BBC Four’s Britain’s Lost Masterpieces discovers rare painting by 17th Century master Jacob Jordaens

Presenters Dr Bendor Grosvenor and Jacky Klein have undertaken a nationwide search through Britain’s publicly owned art collections – over 210,00 paintings – for the new BBC Four series ‘Britain’s Lost Masterpieces’.

At first glance, this painting looked to be a non-starter. But despite all the over-paint, which was some of the worst I have ever seen, there were glimpses of a great painting fighting to come out.
— Dr Bendor Grosvenor

The first of these discoveries, previously hidden in the store rooms of the Swansea Museum in Wales, has been identified as a rare and highly important 17th century masterpiece by Flemish artist Jacob Jordaens - a pupil of Peter Paul Rubens who dominated painting in Flanders in the mid-17th century.

Catalogued as a work by an unknown 18th century artist, the painting was previously unknown to art historians but is in fact a rare preparatory oil study by Jordaens, dated to c.1620, for one of his best known works, the ancient Greek legend Atalanta & Meleager, which hangs in the Prado Museum in Madrid.

The current auction record for a work by Jordaens is held by another study of a similar size, Saint Martin Healing the Possessed Man, It which sold for $4.7m in New York earlier this year.

The painting was identified by the art historian Bendor Grosvenor, after first seeing the painting on the Art UK website. Along with co-presenter Jacky Klein and art restorer Simon Gillespie, Grosvenor overturned decades of art historical convention to prove the new attribution. They also successfully reversed the work of an unknown local artist or restorer, who in the latter half of the 20th century had extensively repainted and altered large sections of the composition to give the horses pink manes, change the colour of the sky from an overcast grey to a vivid blue, and add a large red nipple on the figure of Atalanta.

A vital clue came with the discovery of a series of merchant’s marks on the back of the wooden panels used to make the Swansea painting. These - a combination of the letter ‘A’ and the coat of arms of the city of Antwerp, Jordaens’ home town - proved that the panel must have been made between 1619 and 1621, and could not have been a later copy.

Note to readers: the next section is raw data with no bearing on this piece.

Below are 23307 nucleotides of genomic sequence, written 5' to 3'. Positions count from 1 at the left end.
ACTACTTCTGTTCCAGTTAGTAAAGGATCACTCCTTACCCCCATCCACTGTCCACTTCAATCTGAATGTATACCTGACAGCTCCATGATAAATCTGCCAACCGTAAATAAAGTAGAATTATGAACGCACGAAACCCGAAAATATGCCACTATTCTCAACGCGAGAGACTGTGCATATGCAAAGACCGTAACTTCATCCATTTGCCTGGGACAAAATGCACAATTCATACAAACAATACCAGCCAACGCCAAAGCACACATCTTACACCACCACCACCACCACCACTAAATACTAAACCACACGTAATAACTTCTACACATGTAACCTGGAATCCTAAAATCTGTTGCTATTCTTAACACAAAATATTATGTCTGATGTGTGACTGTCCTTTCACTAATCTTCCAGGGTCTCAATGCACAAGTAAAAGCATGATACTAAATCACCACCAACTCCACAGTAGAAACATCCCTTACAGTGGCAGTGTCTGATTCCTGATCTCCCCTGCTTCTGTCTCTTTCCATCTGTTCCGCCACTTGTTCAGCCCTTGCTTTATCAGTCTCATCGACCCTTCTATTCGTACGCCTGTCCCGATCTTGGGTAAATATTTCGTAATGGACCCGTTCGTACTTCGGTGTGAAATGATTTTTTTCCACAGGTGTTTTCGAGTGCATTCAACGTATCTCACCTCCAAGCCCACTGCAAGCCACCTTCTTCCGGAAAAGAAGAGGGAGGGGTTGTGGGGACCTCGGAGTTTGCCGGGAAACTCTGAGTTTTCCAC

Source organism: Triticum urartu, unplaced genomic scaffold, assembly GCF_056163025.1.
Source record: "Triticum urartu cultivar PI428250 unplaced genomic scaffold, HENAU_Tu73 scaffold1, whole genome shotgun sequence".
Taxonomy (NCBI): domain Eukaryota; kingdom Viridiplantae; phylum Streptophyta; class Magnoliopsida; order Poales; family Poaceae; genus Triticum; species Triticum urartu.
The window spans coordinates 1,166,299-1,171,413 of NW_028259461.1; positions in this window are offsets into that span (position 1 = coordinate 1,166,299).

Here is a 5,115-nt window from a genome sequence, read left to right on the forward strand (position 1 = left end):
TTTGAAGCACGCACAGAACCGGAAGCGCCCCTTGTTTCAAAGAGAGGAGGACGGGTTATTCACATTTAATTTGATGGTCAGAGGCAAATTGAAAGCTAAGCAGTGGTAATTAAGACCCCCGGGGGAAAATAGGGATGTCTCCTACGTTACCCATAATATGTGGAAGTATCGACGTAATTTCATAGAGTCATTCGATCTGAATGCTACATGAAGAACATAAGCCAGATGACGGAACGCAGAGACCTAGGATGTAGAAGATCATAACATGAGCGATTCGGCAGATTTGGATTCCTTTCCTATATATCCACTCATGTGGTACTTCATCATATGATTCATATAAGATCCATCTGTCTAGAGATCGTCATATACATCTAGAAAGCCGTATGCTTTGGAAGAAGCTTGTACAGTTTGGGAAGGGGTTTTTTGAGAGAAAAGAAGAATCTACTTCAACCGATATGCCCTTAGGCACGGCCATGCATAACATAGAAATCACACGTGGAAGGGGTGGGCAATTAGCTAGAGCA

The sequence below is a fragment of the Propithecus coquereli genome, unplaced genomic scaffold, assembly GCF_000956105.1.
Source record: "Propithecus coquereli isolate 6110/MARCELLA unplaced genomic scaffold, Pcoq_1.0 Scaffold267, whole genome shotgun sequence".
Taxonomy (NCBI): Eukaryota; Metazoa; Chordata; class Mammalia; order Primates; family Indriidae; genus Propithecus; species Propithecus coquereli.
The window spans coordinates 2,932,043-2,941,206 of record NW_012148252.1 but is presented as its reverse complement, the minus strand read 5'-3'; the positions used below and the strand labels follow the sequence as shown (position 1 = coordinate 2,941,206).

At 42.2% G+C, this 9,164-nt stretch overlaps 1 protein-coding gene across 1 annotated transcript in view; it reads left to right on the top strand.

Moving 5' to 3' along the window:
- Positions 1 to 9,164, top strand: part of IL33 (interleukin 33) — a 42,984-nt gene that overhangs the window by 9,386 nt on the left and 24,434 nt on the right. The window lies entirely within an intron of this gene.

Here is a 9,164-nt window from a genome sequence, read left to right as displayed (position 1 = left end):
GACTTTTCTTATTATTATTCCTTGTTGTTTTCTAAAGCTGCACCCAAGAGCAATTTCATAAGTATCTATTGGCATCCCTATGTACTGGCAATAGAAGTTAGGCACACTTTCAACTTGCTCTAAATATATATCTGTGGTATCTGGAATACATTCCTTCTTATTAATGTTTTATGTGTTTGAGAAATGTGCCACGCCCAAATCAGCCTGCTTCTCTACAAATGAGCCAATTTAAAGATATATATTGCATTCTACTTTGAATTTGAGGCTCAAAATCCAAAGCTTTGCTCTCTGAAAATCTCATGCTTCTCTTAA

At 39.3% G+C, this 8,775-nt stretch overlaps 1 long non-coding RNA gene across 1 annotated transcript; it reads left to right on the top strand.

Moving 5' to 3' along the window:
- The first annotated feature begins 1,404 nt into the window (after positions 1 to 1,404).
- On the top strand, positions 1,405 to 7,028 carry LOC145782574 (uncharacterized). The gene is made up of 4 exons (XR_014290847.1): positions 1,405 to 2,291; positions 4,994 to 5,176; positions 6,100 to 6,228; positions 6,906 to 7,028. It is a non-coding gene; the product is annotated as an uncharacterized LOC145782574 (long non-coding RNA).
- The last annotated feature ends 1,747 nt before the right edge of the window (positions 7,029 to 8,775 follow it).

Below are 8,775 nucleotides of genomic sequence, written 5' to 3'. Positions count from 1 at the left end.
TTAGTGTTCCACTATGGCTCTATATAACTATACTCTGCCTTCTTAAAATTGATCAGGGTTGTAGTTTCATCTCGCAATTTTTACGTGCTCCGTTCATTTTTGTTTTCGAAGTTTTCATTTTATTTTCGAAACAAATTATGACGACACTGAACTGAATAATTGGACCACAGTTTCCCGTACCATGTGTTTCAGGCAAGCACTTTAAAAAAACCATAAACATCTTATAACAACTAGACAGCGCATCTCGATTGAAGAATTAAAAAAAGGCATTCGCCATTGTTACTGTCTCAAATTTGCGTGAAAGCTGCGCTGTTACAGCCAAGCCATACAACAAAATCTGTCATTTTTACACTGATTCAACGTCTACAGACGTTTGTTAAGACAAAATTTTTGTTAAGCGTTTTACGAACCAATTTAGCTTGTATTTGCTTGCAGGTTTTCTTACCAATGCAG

The attribution was confirmed by the Director of the Rubenshuis Museum in Antwerp, Ben van Beneden, who said “It’s a great find. I have absolutely no doubt whatsoever that we’re looking at a quintessential painting by Jordaens.”

Art historians will now have to re-consider their understanding of Jordaens’ career. The Atalanta & Meleager in the Prado museum was originally believed to have been made in two separate stages between 1620 and the 1640s in the Prado Museum, due to it being painted on two separate canvases stitched together. Consequently, the painting in the Swansea Museum was believed to be a copy, created years later.

However, Dr Grosvenor’s research has proved that Jordaens made the painting in the Prado Museum all at once. By comparing the Atalanta & Meleager with other works by Jordaens at the time, Grosvenor deduced that - as one of the standard widths of canvas available to artists like Jordaens in Flanders in the 17th century was 120cm - the artist had simply been buying standard canvas widths and altering them to fit his larger compositions. The painting in Swansea could and has been proven to be, a preparatory study by Jordaens and not a copy.

Dr Bendor Grosvenor says: “At first glance, this painting looked to be a non-starter. But despite all the over-paint, which was some of the worst I have ever seen, there were glimpses of a great painting fighting to come out. Fortunately, we were able to reveal a picture that was not only important and beautiful in itself, but one which helps us to re-write the story of one of my favourite artists, Jacob Jordaens.”

Britain’s Lost Masterpieces (3 x 60) is presented by Dr Bendor Grosvenor and Jacky Klein. It is produced by Tern TV and was commissioned by Mark Bell, Head of Arts Commissioning, BBC. The Executive Producer for the BBC is Emma Cahusac. The series is produced in partnership with Art UK. The painting by Jacob Jordaens, housed in the Swansea Museum was first discovered by Dr. Grosvenor on Art UK – the new online database of the UK’s publicly owned art.

Notes to Editors

Art UK, previously called the Public Catalogue Foundation, is a small charity. It works in partnership with some 3,000 public collections, the BBC and other organisations to showcase the art the UK owns. The website is the online home for art from every public collection in the United Kingdom. The site already features over 200,000 oil paintings by 38,000 artists. These artworks are in museums, universities, town halls, hospitals and other civic buildings across the UK. Most of this art is not on public view. Art UK is now expanding to include watercolours, pastels, drawings and prints uploaded by collections. And in early 2017 Art UK aims to add sculptures. Members of the public can contribute knowledge about artworks on the website through Art UK’s Art Detective initiative. Over the last two years this has resulted in many interesting discoveries relating to the identity of people and places in paintings as well as some artist re-attributions.